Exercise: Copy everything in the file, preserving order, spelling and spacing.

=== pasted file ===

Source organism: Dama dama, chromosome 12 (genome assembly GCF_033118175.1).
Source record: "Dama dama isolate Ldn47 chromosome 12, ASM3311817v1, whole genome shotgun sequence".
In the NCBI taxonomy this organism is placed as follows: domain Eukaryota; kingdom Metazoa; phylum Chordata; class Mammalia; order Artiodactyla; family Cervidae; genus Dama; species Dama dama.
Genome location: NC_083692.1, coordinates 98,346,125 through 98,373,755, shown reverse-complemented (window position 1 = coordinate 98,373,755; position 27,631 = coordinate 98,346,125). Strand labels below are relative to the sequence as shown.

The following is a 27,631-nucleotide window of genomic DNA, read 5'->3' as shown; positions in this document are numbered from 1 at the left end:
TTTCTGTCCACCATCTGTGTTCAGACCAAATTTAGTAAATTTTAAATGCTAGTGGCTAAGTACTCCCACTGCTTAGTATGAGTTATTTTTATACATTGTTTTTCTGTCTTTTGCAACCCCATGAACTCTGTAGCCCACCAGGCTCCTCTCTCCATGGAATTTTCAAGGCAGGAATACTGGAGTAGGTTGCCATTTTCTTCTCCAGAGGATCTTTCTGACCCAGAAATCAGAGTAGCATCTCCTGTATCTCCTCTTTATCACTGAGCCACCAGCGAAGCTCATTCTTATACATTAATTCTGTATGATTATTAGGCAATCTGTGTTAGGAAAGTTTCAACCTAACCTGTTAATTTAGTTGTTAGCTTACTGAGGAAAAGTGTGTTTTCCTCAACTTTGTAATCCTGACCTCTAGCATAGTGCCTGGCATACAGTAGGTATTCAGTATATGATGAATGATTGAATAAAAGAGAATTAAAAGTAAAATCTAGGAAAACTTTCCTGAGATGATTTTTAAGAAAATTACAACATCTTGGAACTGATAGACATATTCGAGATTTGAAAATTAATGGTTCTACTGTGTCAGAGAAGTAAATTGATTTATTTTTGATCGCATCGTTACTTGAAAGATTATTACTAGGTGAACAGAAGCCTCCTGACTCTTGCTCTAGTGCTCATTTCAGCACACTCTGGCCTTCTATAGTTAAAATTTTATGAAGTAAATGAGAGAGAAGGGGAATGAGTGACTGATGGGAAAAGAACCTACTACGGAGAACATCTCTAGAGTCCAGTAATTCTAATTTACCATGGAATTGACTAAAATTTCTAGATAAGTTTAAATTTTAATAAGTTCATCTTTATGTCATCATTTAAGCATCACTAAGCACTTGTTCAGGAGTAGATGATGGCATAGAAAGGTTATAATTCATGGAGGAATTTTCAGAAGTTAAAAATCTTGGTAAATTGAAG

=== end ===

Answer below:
Source organism: Dama dama, chromosome 12 (genome assembly GCF_033118175.1).
Source record: "Dama dama isolate Ldn47 chromosome 12, ASM3311817v1, whole genome shotgun sequence".
In the NCBI taxonomy this organism is placed as follows: domain Eukaryota; kingdom Metazoa; phylum Chordata; class Mammalia; order Artiodactyla; family Cervidae; genus Dama; species Dama dama.
Genome location: NC_083692.1, coordinates 98,346,125 through 98,373,755, shown reverse-complemented (window position 1 = coordinate 98,373,755; position 27,631 = coordinate 98,346,125). Strand labels below are relative to the sequence as shown.

The following is a 27,631-nucleotide window of genomic DNA, read 5'->3' as shown; positions in this document are numbered from 1 at the left end:
TTTCTGTCCACCATCTGTGTTCAGACCAAATTTAGTAAATTTTAAATGCTAGTGGCTAAGTACTCCCACTGCTTAGTATGAGTTATTTTTATACATTGTTTTTCTGTCTTTTGCAACCCCATGAACTCTGTAGCCCACCAGGCTCCTCTCTCCATGGAATTTTCAAGGCAGGAATACTGGAGTAGGTTGCCATTTTCTTCTCCAGAGGATCTTTCTGACCCAGAAATCAGAGTAGCATCTCCTGTATCTCCTCTTTATCACTGAGCCACCAGCGAAGCTCATTCTTATACATTAATTCTGTATGATTATTAGGCAATCTGTGTTAGGAAAGTTTCAACCTAACCTGTTAATTTAGTTGTTAGCTTACTGAGGAAAAGTGTGTTTTCCTCAACTTTGTAATCCTGACCTCTAGCATAGTGCCTGGCATACAGTAGGTATTCAGTATATGATGAATGATTGAATAAAAGAGAATTAAAAGTAAAATCTAGGAAAACTTTCCTGAGATGATTTTTAAGAAAATTACAACATCTTGGAACTGATAGACATATTCGAGATTTGAAAATTAATGGTTCTACTGTGTCAGAGAAGTAAATTGATTTATTTTTGATCGCATCGTTACTTGAAAGATTATTACTAGGTGAACAGAAGCCTCCTGACTCTTGCTCTAGTGCTCATTTCAGCACACTCTGGCCTTCTATAGTTAAAATTTTATGAAGTAAATGAGAGAGAAGGGGAATGAGTGACTGATGGGAAAAGAACCTACTACGGAGAACATCTCTAGAGTCCAGTAATTCTAATTTACCATGGAATTGACTAAAATTTCTAGATAAGTTTAAATTTTAATAAGTTCATCTTTATGTCATCATTTAAGCATCACTAAGCACTTGTTCAGGAGTAGATGATGGCATAGAAAGGTTATAATTCATGGAGGAATTTTCAGAAGTTAAAAATCTTGGTAAATTGAAG